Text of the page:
The girls are otherwise looking wonderful, healthy and fat, living their best lives grazing on mixed grasses, woody shrubs and weeds to their hearts content. Hopefully in the new year we will hear the putter patter of little hooves. 

Well, I can hear Elsie stirring from her nap, best dash. 

Much love, 

A new job and a new vlog

Firstly I wanted to say thanks for everyone's kind words, comments and support to my first vlog. It was a really interesting process and I look forward to learning more and getting better at it as I go along. It was quite a daunting thing to put up. If you missed it you can watch it here HERE

For those of you who have been following along for many years know that roughly 3 years ago I became unwell with pericarditis, a virus attacked my heart and it became weak and inflamed. Usually, pericarditis is resolved relatively quickly but mine went on to become chronic and along with it I developed a kind of chronic fatigue. I was unwell for a good 18 months and I needed to leave my part-time chaplaincy work and theological study.  Prior to having Elsie, I had two miscarriages so my body has endured, and come through a huge amount in the last three years.  But as a result of it all, I have put on a lot of weight which at times I am incredibly self-conscious of. I am working on, and mostly winning at reframing my inner dialogue regarding my body shape.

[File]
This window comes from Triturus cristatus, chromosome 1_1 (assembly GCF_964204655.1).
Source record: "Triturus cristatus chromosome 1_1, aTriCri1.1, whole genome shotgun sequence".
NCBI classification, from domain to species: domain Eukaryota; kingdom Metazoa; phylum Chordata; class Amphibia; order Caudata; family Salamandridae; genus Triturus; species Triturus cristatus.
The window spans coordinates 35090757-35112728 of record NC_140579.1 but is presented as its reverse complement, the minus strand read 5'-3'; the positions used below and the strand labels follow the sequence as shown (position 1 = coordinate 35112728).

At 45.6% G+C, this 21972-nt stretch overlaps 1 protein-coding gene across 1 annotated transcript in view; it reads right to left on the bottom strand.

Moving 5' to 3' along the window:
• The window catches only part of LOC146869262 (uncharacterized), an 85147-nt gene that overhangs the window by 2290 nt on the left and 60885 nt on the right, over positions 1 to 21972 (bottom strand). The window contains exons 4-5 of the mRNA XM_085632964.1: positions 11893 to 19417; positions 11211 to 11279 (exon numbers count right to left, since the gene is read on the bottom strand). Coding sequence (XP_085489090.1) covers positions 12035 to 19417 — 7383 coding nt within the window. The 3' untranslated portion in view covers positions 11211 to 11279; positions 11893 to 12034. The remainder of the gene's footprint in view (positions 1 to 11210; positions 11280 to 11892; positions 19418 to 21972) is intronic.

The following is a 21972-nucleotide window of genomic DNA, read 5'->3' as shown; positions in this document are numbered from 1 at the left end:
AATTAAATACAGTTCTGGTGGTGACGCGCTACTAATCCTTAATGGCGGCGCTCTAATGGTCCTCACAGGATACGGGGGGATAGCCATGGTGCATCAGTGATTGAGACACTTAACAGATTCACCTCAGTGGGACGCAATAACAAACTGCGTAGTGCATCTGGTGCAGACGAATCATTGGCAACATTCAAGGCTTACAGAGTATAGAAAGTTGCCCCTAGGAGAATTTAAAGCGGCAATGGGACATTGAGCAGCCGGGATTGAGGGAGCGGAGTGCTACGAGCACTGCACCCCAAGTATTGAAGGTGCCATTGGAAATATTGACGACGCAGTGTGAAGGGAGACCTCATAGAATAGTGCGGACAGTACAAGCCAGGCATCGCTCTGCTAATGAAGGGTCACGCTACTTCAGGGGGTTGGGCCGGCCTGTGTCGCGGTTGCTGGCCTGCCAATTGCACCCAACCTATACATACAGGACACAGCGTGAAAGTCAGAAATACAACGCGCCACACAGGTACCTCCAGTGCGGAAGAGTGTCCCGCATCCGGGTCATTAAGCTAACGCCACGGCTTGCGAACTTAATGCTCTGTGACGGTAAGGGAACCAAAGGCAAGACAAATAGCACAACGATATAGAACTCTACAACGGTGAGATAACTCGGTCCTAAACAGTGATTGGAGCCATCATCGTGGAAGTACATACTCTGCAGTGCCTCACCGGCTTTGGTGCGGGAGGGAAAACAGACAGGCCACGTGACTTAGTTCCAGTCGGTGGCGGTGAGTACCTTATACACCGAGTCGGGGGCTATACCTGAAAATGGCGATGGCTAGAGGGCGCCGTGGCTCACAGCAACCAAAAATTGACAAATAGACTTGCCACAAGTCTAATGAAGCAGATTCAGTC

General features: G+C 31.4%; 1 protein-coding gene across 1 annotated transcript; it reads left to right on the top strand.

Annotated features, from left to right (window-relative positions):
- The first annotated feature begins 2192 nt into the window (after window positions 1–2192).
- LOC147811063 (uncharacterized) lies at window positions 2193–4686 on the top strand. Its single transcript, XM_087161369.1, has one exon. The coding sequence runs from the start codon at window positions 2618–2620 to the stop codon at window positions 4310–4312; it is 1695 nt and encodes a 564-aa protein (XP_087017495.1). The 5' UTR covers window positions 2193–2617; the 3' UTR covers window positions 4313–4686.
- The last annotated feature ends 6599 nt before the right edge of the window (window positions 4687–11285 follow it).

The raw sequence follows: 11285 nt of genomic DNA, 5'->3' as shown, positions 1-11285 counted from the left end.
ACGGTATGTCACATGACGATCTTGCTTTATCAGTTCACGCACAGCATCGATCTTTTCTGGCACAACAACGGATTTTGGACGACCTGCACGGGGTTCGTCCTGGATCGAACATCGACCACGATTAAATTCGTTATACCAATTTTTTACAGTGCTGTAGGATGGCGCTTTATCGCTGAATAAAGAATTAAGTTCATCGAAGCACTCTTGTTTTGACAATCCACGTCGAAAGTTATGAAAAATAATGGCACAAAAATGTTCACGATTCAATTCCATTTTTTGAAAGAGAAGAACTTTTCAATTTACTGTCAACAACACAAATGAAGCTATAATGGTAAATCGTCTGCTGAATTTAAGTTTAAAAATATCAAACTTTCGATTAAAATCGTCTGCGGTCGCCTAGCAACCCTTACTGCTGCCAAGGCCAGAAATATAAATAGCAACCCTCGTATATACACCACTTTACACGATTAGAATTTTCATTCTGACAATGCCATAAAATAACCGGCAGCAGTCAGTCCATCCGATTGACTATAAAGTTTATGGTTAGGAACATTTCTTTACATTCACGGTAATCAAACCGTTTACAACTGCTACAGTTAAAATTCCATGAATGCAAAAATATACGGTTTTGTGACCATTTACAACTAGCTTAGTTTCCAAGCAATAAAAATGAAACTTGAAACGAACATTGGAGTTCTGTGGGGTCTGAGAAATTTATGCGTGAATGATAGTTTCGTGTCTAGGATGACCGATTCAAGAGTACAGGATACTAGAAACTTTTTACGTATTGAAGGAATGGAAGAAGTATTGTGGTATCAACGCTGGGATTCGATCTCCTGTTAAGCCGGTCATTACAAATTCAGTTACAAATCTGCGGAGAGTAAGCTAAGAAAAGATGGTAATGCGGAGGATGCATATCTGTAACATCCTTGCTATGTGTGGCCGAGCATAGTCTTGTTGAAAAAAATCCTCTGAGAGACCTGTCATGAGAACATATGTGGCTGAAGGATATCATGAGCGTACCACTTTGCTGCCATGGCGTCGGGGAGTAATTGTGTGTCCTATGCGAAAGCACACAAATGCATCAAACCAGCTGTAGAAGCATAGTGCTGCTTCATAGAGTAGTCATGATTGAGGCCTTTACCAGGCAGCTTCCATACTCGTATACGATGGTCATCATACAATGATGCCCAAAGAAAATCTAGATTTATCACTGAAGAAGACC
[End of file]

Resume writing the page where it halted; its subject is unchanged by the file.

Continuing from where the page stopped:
Women are consistently told that being slim is more beautiful, it is seen as perfectly acceptable to pass comment on a persons weight gain or loss, rather than first consider a person's overall health. It's an awful way of existing. Those values have been forced upon us by an industry that requires women to be filled with self-doubt and insecurities in order to coerce them into a consumerist model. Imagine if holistic health was celebrated and pursued. The world would be a very different place.

My focus now is on health, core strength and improving my gut health via following roughly along with a Nourishing Traditions style of eating. Which has a focus on whole foods cooked well, bone broths along with fermented foods and soaked grains. I have noticed recently I feel a lot stronger and healthier in myself then I have in the last few years. I can feel my body is healing although I still have bouts of extreme fatigue now and again.  Fortunately, they are usually short-lived these days. Mentally and spiritually I feel incredibly content and happy and I think in time if I continue along this path my body will settle into its own ideal weight when the time is right, without me forcing it or admonishing it along the way.